Have you given much thought to standard ceiling height? If the ceilings in your home are feeling a little close for comfort, it could well be that your home is not meeting the Standard Ceiling Height of Australia, as set out by the Australian Building Codes Board.
WHAT IS THE STANDARD CEILING HEIGHT?
The National Construction Code states that habitable rooms must have a standard home ceiling height of 2400mm (2.4 metres). Habitable rooms include bedrooms, living room, dining room, family room, and other rooms where you spend most of your time.
On the other hand, you’ve got your non-habitable rooms, which sounds like something you WOULDN’T have in your home, but they are the rooms that you spend infrequent time in, such as kitchen, bathroom, toilet, laundry, and hallways. The regulation ceiling height for these spaces is 2100mm (2.1 metres).
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WHY IS CEILING HEIGHT SO IMPORTANT?
Have you watched a tall person walk under a ceiling fan? I know, and I hold my breath. Safety is your most obvious reason for setting minimum ceiling heights and why the average ceiling height in Queensland homes is 2700mm (2.7 metres).
Another reason for higher ceilings is the cooling of the room. The higher the ceilings in a room, the more allowance for heat to rise further from the ground. This means conditions at “people height” are vastly improved. This is an incredibly important function of raised ceiling heights in a state as warm as Queensland.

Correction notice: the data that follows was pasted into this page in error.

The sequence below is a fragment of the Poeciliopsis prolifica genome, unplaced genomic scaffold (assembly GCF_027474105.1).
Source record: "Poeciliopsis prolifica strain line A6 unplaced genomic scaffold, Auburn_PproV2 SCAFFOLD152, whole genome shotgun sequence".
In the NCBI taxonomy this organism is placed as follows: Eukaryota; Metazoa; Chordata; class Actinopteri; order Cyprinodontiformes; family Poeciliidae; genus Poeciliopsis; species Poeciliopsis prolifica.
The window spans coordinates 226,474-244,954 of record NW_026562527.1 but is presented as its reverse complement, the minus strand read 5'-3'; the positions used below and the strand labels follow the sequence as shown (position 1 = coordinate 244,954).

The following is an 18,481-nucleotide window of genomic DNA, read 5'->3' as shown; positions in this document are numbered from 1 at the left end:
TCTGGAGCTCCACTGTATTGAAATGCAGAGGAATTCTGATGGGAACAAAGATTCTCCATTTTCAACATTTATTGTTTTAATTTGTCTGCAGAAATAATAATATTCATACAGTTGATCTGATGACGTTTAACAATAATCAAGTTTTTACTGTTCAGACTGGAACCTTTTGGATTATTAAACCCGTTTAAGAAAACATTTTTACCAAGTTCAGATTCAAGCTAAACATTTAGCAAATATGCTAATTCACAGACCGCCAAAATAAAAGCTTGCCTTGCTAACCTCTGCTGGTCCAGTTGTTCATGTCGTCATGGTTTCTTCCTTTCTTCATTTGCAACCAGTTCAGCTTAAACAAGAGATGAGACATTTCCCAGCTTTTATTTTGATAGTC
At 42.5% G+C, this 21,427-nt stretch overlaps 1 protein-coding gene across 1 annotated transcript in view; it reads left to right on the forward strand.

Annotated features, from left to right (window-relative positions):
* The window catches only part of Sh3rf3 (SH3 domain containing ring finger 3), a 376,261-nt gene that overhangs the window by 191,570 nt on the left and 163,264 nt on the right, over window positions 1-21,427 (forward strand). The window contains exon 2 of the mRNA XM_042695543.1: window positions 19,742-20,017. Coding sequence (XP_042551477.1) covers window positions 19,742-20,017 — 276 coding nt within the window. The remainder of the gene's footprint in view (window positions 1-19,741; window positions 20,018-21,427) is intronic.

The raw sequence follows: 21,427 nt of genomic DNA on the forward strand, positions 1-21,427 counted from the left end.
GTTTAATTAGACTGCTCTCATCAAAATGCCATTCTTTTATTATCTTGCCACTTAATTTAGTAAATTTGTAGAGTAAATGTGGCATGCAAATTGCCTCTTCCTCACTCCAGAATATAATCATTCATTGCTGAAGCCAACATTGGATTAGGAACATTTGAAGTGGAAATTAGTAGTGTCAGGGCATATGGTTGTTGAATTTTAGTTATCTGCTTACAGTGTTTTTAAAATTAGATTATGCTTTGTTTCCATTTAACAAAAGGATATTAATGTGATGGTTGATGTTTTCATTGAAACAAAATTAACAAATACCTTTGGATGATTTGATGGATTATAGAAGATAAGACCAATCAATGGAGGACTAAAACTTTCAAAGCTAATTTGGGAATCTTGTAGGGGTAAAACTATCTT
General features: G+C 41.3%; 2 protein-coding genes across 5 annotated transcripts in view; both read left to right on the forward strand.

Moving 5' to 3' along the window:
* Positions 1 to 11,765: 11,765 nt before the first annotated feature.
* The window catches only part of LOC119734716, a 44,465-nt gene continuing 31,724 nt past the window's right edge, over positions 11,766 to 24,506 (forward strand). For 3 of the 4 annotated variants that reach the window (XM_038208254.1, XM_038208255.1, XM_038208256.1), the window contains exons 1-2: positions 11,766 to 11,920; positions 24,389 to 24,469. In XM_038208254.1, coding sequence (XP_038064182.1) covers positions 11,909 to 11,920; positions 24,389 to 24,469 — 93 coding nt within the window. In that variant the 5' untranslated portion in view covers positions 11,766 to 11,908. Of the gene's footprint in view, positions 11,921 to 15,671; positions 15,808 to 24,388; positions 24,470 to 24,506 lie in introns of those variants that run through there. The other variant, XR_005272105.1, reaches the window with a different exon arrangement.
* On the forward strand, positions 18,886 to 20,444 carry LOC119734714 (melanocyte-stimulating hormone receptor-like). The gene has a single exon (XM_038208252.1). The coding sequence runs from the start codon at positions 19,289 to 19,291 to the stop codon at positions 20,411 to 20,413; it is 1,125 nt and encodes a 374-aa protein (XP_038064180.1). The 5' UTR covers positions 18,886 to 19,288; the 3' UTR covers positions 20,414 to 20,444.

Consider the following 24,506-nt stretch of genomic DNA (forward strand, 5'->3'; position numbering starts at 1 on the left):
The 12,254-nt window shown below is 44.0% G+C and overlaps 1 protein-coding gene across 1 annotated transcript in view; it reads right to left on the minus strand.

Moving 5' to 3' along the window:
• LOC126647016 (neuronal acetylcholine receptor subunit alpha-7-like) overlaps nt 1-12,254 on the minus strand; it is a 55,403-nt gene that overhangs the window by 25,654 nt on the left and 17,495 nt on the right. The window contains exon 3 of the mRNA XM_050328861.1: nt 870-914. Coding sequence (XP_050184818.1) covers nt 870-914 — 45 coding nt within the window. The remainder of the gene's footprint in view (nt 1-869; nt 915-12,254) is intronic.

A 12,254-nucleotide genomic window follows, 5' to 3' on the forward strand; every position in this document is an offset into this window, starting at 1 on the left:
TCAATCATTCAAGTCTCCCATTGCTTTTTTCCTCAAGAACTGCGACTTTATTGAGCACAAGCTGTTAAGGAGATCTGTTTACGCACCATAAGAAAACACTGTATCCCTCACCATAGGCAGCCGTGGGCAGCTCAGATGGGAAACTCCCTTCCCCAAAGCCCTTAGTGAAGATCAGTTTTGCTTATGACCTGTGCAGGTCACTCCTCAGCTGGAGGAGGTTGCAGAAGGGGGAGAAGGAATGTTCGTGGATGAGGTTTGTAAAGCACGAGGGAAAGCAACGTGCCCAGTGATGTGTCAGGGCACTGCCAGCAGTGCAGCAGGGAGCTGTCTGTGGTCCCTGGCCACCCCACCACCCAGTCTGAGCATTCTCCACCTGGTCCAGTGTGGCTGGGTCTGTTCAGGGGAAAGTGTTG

WHAT IF CEILINGS DON’T MEET THE AUSTRALIAN STANDARD CEILING HEIGHT?
It can be a tricky situation and something you need to know when hunting for a new home. We come across ceilings that are not standard during our pre purchase building inspections in Brisbane. In this circumstance, my top piece of advice is simply to DON’T buy the house.
Any room under 2.4 metres in height is automatically deemed a non-habitable utility room, meaning it can’t be used as living space and won’t allow the house to be valued or marketed as having a certain number of bedrooms or living areas. This is often seen in renovated Queenslanders. If two of your five bedrooms are under 2.4 metres in ceiling height, your home will be deemed a three-bedroom home.
If the purchase of the house is already signed, sealed, and delivered, you could assess the possibility of vaulted ceilings, which need to be 2.4 metres in height for no less than two-thirds of the space. This may only be a workable solution in a larger living space. Still, a qualified and experienced building contractor could give you an honest opinion of what is and isn’t possible.
HOW CAN I AVOID THIS ISSUE?
A building inspector will determine if there are issues with ceiling height and offer advice. This is one of the many reasons it’s important to have an independent building inspection carried out before purchasing a property.